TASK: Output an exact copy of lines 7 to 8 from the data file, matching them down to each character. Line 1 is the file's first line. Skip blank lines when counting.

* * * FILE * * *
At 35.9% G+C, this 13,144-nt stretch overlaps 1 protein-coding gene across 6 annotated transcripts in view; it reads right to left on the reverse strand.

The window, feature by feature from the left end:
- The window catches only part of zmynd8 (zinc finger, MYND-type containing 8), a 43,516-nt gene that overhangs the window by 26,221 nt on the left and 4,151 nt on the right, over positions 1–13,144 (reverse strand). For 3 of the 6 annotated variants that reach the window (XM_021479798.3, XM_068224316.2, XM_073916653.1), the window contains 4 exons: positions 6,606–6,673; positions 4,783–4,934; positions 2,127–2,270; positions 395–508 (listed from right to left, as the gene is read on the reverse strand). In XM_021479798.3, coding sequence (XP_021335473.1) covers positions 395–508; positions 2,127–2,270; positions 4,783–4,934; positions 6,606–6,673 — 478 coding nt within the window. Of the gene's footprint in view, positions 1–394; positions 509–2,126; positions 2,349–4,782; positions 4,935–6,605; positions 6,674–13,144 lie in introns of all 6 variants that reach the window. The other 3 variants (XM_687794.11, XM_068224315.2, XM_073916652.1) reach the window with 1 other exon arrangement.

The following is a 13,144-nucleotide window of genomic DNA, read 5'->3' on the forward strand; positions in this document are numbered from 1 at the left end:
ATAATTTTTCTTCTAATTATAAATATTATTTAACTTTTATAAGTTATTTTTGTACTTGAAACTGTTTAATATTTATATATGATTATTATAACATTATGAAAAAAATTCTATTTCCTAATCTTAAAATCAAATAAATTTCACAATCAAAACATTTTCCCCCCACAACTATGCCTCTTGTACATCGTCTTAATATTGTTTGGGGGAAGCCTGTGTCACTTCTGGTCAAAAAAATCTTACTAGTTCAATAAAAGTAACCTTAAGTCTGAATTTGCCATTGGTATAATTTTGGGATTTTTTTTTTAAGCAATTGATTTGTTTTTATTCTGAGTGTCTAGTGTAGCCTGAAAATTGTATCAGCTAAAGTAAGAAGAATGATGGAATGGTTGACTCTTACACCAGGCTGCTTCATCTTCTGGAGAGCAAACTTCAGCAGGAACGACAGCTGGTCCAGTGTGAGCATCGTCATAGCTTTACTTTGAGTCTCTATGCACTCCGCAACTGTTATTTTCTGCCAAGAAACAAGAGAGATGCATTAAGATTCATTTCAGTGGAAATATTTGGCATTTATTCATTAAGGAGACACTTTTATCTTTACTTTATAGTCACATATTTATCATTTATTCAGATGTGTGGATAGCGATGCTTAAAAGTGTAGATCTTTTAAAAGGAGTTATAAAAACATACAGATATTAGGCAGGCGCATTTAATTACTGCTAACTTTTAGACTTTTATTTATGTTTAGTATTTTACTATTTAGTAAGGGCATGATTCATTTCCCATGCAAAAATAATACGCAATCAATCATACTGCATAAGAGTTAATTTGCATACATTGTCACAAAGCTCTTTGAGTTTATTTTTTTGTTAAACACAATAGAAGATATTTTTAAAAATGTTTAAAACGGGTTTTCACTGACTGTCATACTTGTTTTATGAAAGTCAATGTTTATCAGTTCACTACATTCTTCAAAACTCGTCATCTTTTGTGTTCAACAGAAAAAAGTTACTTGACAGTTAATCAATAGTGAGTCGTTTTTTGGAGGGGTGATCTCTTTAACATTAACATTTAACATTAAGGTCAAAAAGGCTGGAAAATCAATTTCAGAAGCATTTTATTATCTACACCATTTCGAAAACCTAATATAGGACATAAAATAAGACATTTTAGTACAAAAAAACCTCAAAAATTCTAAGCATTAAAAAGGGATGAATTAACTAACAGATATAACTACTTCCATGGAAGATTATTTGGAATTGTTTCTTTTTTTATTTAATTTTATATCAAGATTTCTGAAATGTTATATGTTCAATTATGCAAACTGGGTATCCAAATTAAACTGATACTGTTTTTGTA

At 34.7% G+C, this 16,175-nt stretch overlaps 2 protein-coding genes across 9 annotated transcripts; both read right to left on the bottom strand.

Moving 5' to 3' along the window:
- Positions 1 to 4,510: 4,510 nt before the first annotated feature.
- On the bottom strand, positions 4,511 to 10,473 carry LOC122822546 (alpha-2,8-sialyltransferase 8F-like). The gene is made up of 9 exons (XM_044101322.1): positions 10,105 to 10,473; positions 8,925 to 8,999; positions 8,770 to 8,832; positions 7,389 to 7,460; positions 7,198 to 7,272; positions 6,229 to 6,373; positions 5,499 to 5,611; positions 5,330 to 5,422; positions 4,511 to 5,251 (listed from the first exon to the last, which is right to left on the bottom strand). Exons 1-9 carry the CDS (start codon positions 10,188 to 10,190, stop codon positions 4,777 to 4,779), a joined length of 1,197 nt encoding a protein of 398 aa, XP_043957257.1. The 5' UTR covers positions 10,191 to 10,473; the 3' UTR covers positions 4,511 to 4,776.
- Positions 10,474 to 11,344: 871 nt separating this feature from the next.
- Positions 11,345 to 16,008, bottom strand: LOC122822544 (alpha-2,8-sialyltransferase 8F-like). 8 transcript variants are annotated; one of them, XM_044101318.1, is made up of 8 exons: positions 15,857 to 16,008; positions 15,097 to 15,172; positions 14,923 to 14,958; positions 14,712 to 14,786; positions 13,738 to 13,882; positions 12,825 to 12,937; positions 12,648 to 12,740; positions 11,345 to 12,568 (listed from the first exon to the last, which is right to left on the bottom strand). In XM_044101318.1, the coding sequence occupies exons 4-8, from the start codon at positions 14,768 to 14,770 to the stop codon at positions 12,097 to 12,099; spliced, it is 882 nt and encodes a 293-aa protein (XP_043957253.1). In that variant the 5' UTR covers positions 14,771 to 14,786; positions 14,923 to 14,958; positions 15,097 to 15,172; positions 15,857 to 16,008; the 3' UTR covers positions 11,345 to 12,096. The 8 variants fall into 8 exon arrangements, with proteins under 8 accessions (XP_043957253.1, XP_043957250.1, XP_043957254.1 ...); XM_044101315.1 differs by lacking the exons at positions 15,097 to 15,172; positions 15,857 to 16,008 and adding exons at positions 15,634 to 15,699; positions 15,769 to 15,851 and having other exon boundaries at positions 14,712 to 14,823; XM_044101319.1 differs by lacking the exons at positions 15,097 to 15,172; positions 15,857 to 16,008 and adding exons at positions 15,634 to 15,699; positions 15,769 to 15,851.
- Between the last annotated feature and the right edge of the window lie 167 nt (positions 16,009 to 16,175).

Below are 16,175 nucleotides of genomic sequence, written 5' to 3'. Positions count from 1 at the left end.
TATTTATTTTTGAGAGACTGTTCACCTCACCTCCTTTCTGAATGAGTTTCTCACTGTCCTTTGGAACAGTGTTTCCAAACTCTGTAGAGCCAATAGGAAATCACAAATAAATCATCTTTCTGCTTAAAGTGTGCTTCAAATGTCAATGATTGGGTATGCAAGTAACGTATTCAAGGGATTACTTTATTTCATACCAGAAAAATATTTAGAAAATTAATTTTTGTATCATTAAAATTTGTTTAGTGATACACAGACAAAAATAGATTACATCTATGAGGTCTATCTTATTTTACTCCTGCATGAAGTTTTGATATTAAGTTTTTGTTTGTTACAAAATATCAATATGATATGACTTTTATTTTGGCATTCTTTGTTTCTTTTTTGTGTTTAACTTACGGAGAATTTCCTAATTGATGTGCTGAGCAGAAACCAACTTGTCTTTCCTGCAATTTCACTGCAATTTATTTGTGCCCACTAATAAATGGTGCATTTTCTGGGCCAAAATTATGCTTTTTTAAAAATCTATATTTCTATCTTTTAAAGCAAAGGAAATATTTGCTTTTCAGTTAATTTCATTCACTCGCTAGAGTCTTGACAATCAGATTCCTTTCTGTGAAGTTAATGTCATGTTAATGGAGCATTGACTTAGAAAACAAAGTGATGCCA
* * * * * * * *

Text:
Moving 5' to 3' along the window:
- Positions 1 to 4,510: 4,510 nt before the first annotated feature.